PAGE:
Years later when we were proven right in our strategy I started to wonder "why did we uncover this and not the banks? Why was their strategy so flawed when they had access to way more information, analysis, insight and consultants?" What I began to realize is most decisions are first made not with insight, but with an idea. The idea could be the "internet is the next big thing" or "ethnic consumers are growing" or "we need a loyalty program." Usually these ideas are smart and hard to argue with. Everyone knows the internet is the future. It is what Nobel Prize winner Paul Krugman calls "what the Very Serious People know." All the Very Serious People know the internet is the future, and if you don't understand this you are not Very Serious. And they are right, but in important ways they are also wrong. This approach of coming up with an idea and then testing if it is true, what you could call developing a hypothesis and then doing analytics to validate it, is extremely blinding, for often something can be true but still not be the best path. Today our firm Fusion Analytics calls this "bottom-up thinking" vs. the better approach of "top-down thinking." When faced with a problem or decision, we believe the key is to start the conversation not with "how did X do?", or "how do we do X better?" or even "should we do X?". At Fusion we believe that instead of starting with the "X", the resource, we start with the issue, asking "what is the best way in the next 12 months to grow market share?", and working our way down. This sounds simple but it is transformational. I believe it is the main reason we uncovered the right way to do retail banking, and is the main reason Fusion is able to bring new thinking to the table and really take retail analytics to a whole new level.
After the financial institution I went for my MBA in London Ontario at Ivey. During my summer internship at a major fast food chain, I learned another valuable lesson: that business is about making the right decisions, and decisions are based on how we view the world, the results we see from the actions we have taken in the past, how we size up competitors, how we see consumers and how we understand our financials. All of this means we need the right data, the right analysis, the right metrics and ultimately the right questions. Nobody at the company was spending any time worrying about collecting the right data, data quality, building better analytical formulas, understanding how the metrics worked or if we had the right metrics at all. One metric that was beyond the pale was the percent mix of sales of a new product. This was basically the only metric the company used to measure a new product's success: the higher the mix the better. But here is the rub - almost all new products had a lower profitability than the existing mix, so if the new product was just cannibalizing other products then the company was worse off, but if the new product sales were incremental sales then it was winning. So, my view at the time was why wasn't the metric incremental sales instead of product mix?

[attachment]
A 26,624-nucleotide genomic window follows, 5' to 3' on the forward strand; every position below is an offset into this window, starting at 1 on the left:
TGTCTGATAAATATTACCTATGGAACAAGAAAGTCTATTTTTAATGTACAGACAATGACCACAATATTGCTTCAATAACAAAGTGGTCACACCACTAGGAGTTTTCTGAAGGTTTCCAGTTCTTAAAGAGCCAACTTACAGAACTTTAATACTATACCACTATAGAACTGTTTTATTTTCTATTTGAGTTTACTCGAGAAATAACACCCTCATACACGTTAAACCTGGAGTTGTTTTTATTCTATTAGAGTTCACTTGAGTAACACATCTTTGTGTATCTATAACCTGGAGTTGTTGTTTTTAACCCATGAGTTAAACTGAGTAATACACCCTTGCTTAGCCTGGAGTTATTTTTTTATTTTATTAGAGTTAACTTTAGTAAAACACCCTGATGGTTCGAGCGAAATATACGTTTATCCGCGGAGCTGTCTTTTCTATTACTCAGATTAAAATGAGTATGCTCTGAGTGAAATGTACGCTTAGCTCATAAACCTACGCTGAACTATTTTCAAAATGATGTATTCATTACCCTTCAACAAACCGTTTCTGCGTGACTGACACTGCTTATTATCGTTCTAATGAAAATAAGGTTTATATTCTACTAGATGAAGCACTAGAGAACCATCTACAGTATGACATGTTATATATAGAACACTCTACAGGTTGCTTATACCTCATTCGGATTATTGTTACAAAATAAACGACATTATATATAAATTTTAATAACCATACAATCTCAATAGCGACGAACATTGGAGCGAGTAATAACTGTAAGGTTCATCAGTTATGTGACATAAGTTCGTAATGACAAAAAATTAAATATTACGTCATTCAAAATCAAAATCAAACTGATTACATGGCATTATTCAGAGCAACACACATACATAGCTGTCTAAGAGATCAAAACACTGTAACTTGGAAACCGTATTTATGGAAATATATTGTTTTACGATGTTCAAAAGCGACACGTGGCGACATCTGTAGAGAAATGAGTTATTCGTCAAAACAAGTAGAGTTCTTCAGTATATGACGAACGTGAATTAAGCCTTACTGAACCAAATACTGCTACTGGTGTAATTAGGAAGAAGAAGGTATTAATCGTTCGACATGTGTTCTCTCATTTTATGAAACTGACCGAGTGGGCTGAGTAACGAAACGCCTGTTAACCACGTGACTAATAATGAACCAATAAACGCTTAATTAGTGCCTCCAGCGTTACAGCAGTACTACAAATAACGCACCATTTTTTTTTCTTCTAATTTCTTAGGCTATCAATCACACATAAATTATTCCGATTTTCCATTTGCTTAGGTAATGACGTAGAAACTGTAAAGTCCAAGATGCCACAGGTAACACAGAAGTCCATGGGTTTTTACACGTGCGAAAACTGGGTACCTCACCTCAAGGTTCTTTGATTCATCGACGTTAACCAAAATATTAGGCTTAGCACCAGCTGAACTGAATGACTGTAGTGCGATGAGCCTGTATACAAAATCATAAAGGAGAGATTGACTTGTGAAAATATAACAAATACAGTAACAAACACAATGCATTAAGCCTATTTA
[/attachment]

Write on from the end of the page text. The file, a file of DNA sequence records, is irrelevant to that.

After thinking about this for eight years I have decided the best answer to why these horrible metrics won't die is because most people shy away from ambiguity. People prefer a hard, cold precise number over a fuzzy approximation, even in situations where a fuzzy number like incremental sales is clearly more accurate (i.e. will lead to a better insight and action) than using the more precise but at best useless, and at worst counterproductive, metrics like sales mix and flyer sales.
When I started to notice these poor metrics I looked around and what I saw got me extremely depressed. We live in a sea of horrible metrics. Retailers ask their customers if they were satisfied with their last purchase but (and this is a very large but) we only ask it to those that were satisfied enough to make a purchase. We are literally only asking satisfied people if they are satisfied. For flyer performance we measure flyer sales, or flyer sales as a percent of total sales or flyer sales per square inch. But if all you are doing is putting something on sale that you would have sold anyway, and you're not driving incremental sales, then you are not helping your top line and you are killing your bottom line. Despite these inherent flaws, it is almost impossible to get rid of these horrible metrics. But metrics are the fundamental way we learn at companies; they form the information that builds decisions. In my view nothing is more important than fixing them. My mission in life, the mission of Fusion, is to bring better questions, metrics, formulas and data to retailers. When I started Fusion six years ago I had two concepts in mind:
- That retailers would benefit from better metrics across all disciplines, from marketing to merchandising to pricing, real estate, operations, inventory, etc.
- That retailers have a need for historical tracking, but there is a blind spot regarding the equivalent need for forward-looking opportunity modeling. Regardless of the discipline, be it price elasticity tests, econometric-based modeling for media mix or run-rates over LY for inventory demand forecasting, almost all analysis is focused around just historical measures, which is important but just half of the puzzle. There is a big win to adding opportunity modeling to the mix.
It also seems to me that over the last six years the retailers that are growing dramatically are the ones who grab onto this kind of thinking and embrace it. The future of retail analytics is bright, if retailers have the knowledge and motivation to ask the right questions and seek the right insights. The good news is we are starting to make a difference; we now have a dozen retailers working with Fusion on a whole new and better way to use information to make decisions. One of our clients calls it "taking the red pill." In the movie "The Matrix", the main character Neo is offered the choice between a red pill and a blue pill. The blue pill would allow him to remain in the fabricated reality of the Matrix. The red pill would lead to his escape from the Matrix and into the real world. For Fusion the red pill means beginning to think less about tracking and more about opportunity modeling, less about bottom-up thinking and more about top-down analysis and worrying less about being precise and more about being accurate. For 2014 we hope even more retailers take the red pill.